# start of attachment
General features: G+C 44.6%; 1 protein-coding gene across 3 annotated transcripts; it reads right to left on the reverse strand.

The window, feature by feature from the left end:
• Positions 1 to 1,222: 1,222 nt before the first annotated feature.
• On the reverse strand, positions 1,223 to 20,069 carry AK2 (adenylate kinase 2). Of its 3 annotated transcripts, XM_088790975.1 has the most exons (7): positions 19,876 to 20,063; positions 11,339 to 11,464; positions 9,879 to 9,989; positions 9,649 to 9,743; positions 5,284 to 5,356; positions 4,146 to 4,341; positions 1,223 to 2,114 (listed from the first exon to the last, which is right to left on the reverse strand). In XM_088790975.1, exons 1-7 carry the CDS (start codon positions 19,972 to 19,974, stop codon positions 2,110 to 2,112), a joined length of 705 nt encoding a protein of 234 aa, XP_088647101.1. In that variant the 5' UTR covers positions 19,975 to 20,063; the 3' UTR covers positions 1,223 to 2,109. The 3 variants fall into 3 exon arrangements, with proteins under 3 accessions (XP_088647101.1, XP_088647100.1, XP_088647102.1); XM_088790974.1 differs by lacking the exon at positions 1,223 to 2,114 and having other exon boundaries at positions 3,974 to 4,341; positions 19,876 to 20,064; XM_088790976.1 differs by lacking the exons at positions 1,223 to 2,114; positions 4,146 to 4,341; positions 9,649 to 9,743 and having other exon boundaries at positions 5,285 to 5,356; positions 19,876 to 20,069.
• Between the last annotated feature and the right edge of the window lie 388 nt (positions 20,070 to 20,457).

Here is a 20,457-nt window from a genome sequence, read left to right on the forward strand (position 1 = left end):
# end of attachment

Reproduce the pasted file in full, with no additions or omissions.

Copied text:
General features: G+C 44.6%; 1 protein-coding gene across 3 annotated transcripts; it reads right to left on the reverse strand.

The window, feature by feature from the left end:
• Positions 1 to 1,222: 1,222 nt before the first annotated feature.
• On the reverse strand, positions 1,223 to 20,069 carry AK2 (adenylate kinase 2). Of its 3 annotated transcripts, XM_088790975.1 has the most exons (7): positions 19,876 to 20,063; positions 11,339 to 11,464; positions 9,879 to 9,989; positions 9,649 to 9,743; positions 5,284 to 5,356; positions 4,146 to 4,341; positions 1,223 to 2,114 (listed from the first exon to the last, which is right to left on the reverse strand). In XM_088790975.1, exons 1-7 carry the CDS (start codon positions 19,972 to 19,974, stop codon positions 2,110 to 2,112), a joined length of 705 nt encoding a protein of 234 aa, XP_088647101.1. In that variant the 5' UTR covers positions 19,975 to 20,063; the 3' UTR covers positions 1,223 to 2,109. The 3 variants fall into 3 exon arrangements, with proteins under 3 accessions (XP_088647101.1, XP_088647100.1, XP_088647102.1); XM_088790974.1 differs by lacking the exon at positions 1,223 to 2,114 and having other exon boundaries at positions 3,974 to 4,341; positions 19,876 to 20,064; XM_088790976.1 differs by lacking the exons at positions 1,223 to 2,114; positions 4,146 to 4,341; positions 9,649 to 9,743 and having other exon boundaries at positions 5,285 to 5,356; positions 19,876 to 20,069.
• Between the last annotated feature and the right edge of the window lie 388 nt (positions 20,070 to 20,457).

Here is a 20,457-nt window from a genome sequence, read left to right on the forward strand (position 1 = left end):